Anonymous said...

In comments below the G&M article, nearly 100% of Canadians oppose living under the US Patriot Act. :)

WV= arrested !!!

West End Bob said...

This report is not a reflection of the views of all Canadians and far be it for our headline writers to actually read the articles they are composing headlines for, eh, Alison? Good grief. Our media is rapidly mirroring that of the Excited States.

Love that Corporate Television Vehicle terminology, BTW . . . .

thwap said...


wv = "disco"

Anonymous said...

"The Customs and Immigration Union..."

I cannot believe that our Dear Leader has gotten in bed with the Unions to sell off our national sovereignty! Who will save us from this Communist information-gathering plot?

Also a consultation process better than a single web-form somewhere on a website would have been nice. Imagine if only 1/10th of a percent of EAP! advertising money had been used to start a discussion with Canadians. Imagine if anyone had tried to cover this during the Election. Imagine if the totally 100% useless EAP! ad money from the months before the election (the program had already ended) had been spent on informing about this rebranded SPP.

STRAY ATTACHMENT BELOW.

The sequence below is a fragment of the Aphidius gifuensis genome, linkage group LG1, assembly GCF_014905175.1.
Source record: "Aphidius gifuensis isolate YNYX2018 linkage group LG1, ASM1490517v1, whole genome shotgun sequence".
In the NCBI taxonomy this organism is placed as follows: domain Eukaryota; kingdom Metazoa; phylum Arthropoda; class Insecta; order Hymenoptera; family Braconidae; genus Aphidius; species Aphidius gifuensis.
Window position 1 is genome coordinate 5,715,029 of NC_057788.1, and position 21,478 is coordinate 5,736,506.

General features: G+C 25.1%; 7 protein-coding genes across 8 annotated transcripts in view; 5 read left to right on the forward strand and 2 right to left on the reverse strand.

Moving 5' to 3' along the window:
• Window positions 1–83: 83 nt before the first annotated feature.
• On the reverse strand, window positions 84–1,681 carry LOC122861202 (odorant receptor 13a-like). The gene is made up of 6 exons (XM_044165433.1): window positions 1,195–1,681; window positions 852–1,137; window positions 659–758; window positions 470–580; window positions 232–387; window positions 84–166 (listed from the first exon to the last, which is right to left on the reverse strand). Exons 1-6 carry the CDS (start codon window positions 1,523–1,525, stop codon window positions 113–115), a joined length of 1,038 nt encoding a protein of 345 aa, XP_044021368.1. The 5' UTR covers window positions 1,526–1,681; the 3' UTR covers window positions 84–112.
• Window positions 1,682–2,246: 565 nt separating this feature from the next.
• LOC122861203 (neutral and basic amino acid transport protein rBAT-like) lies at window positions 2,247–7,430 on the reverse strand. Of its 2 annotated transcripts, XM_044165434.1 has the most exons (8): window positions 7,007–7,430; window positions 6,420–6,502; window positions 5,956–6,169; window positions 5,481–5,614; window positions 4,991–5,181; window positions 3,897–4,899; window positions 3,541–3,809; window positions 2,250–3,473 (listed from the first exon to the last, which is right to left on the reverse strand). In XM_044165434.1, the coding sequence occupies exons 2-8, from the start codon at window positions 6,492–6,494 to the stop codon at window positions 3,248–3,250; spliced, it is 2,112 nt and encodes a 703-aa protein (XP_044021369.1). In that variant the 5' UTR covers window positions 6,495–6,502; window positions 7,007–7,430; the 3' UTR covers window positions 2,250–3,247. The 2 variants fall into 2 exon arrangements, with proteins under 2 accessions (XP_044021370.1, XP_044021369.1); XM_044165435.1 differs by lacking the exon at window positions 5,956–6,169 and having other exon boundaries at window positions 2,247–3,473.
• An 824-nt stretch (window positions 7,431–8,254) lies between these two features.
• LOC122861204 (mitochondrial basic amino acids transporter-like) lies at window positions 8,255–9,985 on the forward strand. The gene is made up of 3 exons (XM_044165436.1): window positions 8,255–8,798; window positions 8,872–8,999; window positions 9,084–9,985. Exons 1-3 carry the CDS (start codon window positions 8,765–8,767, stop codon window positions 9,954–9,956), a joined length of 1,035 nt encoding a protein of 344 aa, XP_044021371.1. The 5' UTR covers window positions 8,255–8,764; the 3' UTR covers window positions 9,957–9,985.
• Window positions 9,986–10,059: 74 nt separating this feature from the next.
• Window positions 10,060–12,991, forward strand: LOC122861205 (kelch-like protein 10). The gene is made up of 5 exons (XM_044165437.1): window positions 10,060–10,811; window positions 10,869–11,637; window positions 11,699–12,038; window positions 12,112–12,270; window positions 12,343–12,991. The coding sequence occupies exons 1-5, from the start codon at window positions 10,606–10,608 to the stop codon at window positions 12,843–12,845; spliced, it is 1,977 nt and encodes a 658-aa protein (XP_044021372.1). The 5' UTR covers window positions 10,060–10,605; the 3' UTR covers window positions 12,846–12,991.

I wonder if the info in the Gun Registry is part of what they intend to share with the US. Do the anti-gun-registry Cons care? (No. They would like to be watered more often though...)

Alison said...

Anon : Great points! Specially on better use of EAP ad money. Of course that would ruin everything.

Remember when Ken Rubin tried to ATI Public Safety for a definition of perimeter security but was turned down because it was "a matter of cabinet confidence"?

Also last autumn, foreign affairs, industry, international trade and citizenship and immigration lined up CCCE and the Chamber of Commerce ahead of time to issue supportive talking points for when Steve & Barry anoounced their new rebranded SPP, so their uppity upbeat input here not much of a shocker.

And yeah, I've never understood why the Canadian gov collecting personal info via the census and gun registry was OMFG! to the potted plants, but sending same info to Homeland Security is merely meh.

Bob : 'Corporate Television Vehicle' first coined by PSA/Lindsay Stewart some years back I think. Good, isn't it?

Thwap : "We are going to another disco, disco after disco ...."

Anonymous said...

no need to comment except for exceptional WV: